Anti-epileptic drugs

Anti-epileptic medication is used to treat neuropathic pain, sometimes in combination with other medication and in concert with physical and cognitive therapies. This class of medication was previously referred to as anticonvulsive medication. Neuropathic pain arises from injured nerves caused by disease or trauma. This pain is different to nociceptive pain eg musculoskeletal pain and requires different medication to treat it. Simple medication such as paracetamol or ibuprofen may not be effective for neuropathic pain, while medicines that are used to treat epilepsy can be very effective in some people with neuropathic pain.

Fibromyalgia is a widespread pain condition and evidence is lacking as to whether it has a neuropathic pain component, but fibromyalgia can also respond to anti-epileptic medication in some people.
A systematic review of anti-epileptics in chronic pain identified various anti-epileptics such as carbamazepine, gaberpentin and pregabalin being effective for chronic pain conditions, particularly neuropathic pain and headaches.

Carbmazepine (Tegretol) is used to control sudden attacks of facial pain (trigeminal neuralgia) by regulating nerve function in the body. The Cause of trigeminal neuralgia is idiopathic, that is , in most cases, it is unknown. However, other causes may be a compressed nerve, aneurysm or tumour. The pain of trigeminal neuralgia is severe and may be an isolated episode or recurrent eg every few hours, minutes or seconds. Sometimes there are months or years between attacks although in some patients it can become chronic, interfering with daily life. Though it can affect people of any age, trigeminal neuralgia tends to affect people older than 60 years of age.

Gaberpentin (Neurontin, Gantin, Gabahexal) may be used to treat shingles pain and other neuropathic pain conditions such as diabetic neuropathy, peripheral neuropathy, trigeminal neuralgia and restless legs syndrome. In animal studies, gabapentin could prevent allodynia (pain in response to a normally non painful stimulus) and hyperalgesia (exaggerated response to a painful stimulus).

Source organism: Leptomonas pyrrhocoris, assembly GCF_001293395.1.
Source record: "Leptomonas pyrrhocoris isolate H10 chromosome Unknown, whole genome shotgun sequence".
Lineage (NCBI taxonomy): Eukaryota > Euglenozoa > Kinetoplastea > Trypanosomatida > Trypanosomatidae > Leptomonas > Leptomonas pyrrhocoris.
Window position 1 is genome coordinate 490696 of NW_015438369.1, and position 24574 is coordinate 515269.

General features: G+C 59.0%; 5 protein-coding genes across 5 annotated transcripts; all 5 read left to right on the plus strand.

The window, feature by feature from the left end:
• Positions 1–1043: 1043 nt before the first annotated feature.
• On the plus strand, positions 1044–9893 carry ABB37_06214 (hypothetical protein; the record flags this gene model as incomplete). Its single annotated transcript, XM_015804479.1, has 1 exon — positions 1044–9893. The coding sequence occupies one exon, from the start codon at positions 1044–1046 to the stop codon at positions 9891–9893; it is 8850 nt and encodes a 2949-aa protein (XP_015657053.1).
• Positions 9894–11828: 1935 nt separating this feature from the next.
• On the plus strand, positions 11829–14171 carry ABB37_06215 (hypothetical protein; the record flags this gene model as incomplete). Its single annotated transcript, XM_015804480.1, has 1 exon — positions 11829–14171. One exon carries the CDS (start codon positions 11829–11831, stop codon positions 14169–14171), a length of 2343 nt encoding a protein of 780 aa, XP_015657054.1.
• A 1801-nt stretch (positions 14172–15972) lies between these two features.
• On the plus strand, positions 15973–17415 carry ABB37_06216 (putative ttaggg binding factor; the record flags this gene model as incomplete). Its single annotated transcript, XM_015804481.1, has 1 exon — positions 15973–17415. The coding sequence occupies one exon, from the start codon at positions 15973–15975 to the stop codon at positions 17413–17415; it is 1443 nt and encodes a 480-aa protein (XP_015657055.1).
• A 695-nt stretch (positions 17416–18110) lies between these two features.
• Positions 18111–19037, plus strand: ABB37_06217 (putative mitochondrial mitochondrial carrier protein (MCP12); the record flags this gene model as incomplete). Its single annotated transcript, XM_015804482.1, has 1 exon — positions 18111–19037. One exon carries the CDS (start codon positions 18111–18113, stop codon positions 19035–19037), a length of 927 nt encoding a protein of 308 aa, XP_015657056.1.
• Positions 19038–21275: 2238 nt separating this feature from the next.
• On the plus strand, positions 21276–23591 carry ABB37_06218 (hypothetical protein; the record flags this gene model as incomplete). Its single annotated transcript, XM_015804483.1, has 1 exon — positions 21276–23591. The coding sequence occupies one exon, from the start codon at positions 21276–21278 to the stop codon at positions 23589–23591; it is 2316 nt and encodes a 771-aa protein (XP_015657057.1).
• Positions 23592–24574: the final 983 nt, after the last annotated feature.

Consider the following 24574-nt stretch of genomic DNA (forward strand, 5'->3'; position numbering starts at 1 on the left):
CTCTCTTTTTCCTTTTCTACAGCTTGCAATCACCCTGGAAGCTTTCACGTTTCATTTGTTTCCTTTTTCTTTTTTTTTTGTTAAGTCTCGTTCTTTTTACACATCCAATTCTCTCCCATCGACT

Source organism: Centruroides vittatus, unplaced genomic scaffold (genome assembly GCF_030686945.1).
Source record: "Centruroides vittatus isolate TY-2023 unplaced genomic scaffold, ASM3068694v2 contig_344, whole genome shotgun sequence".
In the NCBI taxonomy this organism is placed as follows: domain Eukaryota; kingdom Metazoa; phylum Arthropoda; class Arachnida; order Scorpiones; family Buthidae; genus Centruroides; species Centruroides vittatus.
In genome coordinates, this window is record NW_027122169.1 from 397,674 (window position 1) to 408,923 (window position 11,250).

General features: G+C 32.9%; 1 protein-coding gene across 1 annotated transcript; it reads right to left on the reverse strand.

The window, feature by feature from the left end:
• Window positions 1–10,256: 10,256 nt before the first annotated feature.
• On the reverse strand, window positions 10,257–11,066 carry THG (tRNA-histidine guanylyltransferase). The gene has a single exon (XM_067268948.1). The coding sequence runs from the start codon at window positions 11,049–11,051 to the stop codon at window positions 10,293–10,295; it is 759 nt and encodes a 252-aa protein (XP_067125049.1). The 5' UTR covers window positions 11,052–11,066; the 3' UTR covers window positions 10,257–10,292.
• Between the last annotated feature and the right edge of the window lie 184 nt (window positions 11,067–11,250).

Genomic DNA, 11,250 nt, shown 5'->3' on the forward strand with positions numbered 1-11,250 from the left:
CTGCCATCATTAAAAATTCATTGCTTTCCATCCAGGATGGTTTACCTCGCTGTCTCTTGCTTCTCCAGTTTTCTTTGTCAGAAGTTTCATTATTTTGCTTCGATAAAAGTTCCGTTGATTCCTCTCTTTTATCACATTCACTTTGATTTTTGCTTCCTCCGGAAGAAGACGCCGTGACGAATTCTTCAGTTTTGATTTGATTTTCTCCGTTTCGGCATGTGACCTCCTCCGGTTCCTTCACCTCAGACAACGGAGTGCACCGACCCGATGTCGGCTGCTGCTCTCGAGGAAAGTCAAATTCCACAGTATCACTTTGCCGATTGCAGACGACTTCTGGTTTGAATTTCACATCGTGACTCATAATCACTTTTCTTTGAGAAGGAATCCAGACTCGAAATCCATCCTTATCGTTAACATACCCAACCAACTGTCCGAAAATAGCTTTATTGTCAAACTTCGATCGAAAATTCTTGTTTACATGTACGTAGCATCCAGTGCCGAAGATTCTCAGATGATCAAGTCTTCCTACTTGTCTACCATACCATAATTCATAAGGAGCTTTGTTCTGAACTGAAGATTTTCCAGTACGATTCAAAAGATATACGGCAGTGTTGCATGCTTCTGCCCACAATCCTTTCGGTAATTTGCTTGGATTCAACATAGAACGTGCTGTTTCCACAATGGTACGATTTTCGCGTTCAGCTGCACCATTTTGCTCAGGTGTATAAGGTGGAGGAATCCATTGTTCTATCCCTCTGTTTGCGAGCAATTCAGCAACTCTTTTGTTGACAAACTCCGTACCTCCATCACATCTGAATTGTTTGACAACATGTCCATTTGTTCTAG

Pregabalin (Lyrica) is effective in some people with neuropathic pain conditions such as post herpetic neuralgia and cancer related neuropathic pain and can also improve sleep. There is evidence of effectiveness in central neuropathic pain eg pain after stroke as well as in fibromyalgia. The drugs can work very well in some people with these conditions. Pregabalin has been associated with less side-effects and it may also mean that less analgesics eg opioids can be used.
If Epilim or Tegretol are prescribed, then you will have tests performed for the first couple of months to check your blood count and liver function, to make sure you're not developing any unwanted, but uncommon side effects to this medication. Gaberpentin and pregabalin do not require this monitoring and are frequently prescribed at public hospitals pain management clinics.

Side effects

Somnolence (feeling sleepy) and dizziness are the most common minor adverse events with anti-epileptics.

Avoid eating grapefruit or drinking grapefruit juice while using carbamazepine unless your doctor or pharmacist says you may do so safely. Grapefruit can increase the chance of side effects with this medicine. Ask your doctor or pharmacist for more information.

Take anti-epileptic medication regularly to get the most benefit from it. To help you remember, take it at the same time each day. It is important to continue taking this medication even if you feel well.

Do not stop taking the anti-epileptic medication without consulting your doctor. Some conditions may become worse when the drug is suddenly stopped. Your dose of the medication may need to be gradually decreased.



The Australian Pain Management Association Ltd. (APMA) is a health promotion charity providing advocacy, information and practical support for people living with chronic (persistent) pain and their families. APMA is the consumer health organisation for all Australians who live with pain. APMA is your voice.


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